Last week's previews made me think that Lucifer had healed and possessed Nick's body again. I'm glad that didn't happen, that Mark Pellegrino was playing yet another role: Jack's subconscious, the submerged Lucifer-ish side of Jack. That was good writing because it gave Alexander Calvert someone to dialogue with about what he was really feeling. It's not a surprise that Jack realizes there is no coming back from this one, that he can never trust the Winchesters again. To give Jack credit, he really tried his best to bring Mary back, to fix what he'd done. Although during all of the scenes with Rowena, I thought Jack would end up killing Rowena, too.


(I also thought the spell ingredients Rowena put together would bind Jack or something. But no. She probably knows that she isn't powerful enough to do something to Jack.)

I wondered for a moment, and dreaded the possibility, that they were going to give us "The Monkey's Paw," a soulless, evil version of Mary Winchester. Thankfully, no. It was just her shell, enough to give us the emotional heaviness of a hunter's funeral. Better than an ash-filled blast site at some deserted cabin.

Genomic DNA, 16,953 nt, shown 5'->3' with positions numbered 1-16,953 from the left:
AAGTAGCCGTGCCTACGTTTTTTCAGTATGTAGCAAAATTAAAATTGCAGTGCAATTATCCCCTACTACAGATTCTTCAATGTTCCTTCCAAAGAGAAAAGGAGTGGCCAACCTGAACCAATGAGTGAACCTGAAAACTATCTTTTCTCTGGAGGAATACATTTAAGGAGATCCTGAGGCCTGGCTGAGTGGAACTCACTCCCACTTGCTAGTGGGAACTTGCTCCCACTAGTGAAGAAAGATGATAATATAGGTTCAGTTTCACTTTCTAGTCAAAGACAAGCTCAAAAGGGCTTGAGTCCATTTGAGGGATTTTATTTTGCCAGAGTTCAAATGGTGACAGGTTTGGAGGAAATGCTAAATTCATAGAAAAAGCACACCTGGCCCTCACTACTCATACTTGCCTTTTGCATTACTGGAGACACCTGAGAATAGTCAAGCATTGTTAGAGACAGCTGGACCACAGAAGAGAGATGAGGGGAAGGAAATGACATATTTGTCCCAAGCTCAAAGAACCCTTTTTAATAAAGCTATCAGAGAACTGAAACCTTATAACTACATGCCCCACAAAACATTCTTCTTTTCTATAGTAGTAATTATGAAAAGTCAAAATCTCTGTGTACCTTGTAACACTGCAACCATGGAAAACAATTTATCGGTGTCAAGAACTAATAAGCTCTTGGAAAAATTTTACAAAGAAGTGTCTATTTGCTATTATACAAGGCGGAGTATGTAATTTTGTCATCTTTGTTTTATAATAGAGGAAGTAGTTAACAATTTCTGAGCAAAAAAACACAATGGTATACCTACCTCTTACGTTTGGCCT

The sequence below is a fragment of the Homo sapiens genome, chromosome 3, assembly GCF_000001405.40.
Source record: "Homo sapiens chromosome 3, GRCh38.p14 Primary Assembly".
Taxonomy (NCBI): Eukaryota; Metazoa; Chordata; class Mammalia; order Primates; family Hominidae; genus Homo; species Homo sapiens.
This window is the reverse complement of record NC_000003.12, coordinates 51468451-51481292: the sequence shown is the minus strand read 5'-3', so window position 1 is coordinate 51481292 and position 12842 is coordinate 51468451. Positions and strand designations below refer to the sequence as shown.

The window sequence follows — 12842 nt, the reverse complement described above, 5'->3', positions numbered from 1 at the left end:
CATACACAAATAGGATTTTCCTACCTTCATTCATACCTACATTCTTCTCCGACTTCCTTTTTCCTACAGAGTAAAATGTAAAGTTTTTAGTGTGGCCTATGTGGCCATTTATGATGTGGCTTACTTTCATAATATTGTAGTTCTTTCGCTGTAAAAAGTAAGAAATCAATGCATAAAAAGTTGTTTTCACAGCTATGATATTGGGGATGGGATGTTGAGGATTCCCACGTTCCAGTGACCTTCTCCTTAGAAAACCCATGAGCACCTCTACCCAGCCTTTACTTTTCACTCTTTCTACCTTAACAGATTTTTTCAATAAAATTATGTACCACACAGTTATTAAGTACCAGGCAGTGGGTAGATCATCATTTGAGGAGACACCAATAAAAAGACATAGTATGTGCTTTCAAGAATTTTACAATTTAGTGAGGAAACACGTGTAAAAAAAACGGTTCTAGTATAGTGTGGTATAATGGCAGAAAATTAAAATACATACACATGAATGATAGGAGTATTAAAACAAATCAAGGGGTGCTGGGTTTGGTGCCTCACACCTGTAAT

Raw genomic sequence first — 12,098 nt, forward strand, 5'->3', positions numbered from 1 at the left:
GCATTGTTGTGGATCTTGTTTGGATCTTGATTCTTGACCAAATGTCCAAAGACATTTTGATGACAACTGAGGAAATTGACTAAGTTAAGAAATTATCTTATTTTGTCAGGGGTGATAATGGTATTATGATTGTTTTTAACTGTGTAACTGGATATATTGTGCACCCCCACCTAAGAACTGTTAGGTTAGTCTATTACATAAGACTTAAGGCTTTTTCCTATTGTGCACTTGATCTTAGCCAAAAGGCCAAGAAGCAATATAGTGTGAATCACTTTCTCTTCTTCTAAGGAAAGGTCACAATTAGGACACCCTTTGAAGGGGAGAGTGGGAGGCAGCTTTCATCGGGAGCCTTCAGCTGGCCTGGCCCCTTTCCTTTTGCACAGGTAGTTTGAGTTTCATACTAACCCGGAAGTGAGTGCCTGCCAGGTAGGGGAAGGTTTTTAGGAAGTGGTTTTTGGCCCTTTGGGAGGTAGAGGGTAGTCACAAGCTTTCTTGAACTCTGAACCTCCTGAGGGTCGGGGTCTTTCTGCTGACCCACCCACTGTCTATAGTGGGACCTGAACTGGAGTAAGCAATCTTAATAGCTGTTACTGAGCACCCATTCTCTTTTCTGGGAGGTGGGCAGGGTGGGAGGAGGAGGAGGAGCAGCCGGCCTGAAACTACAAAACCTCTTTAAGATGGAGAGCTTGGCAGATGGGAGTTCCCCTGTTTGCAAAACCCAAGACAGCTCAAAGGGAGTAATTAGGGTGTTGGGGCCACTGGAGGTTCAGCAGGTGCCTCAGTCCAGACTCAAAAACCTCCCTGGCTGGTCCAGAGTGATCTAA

There were some lovely flashback moments, ones we haven't seen before. It was interesting that Mary initially wouldn't let Castiel heal her because she found angels creepy, but at the same time she was grateful to him for being there for her sons. I also liked the bit where Mary moved the table in order to hide the knife holes in the floor. That was very like Dean. In last week's episode, I noticed that they gave us a glimpse of the DW and SW initials carved into the table. The reveal that Mary had carved her initials there too absolutely choked me up.

This was a dark episode, and not just emotionally. Many of the scenes were filmed at night. The playground entrance to Heaven was deserted. The score was minor key. I wonder if it's not just Jack that isn't coming back from what happened. Is this the direction they're taking the final season? If so, I'm not certain I can handle it.

Bits:

— The two sets of dates on Mary's door in Heaven was probably the only light moment in the episode: 1954-1983, 2016-2019. Which would make her only 33.

— The boys burned her body in a fork in the road. No special meaning in that, huh?

— I wonder what they did with Nick's body?

— I kept thinking of the Empty telling Castiel it would wait until he was perfectly happy and then take him. Right now, it seems unlikely that Castiel will ever be happy again.

— I also kept thinking of the Buffy episode, "The Body." Except I think this one was more like the Monkey's Paw episode after that one, "Forever."

Quotes: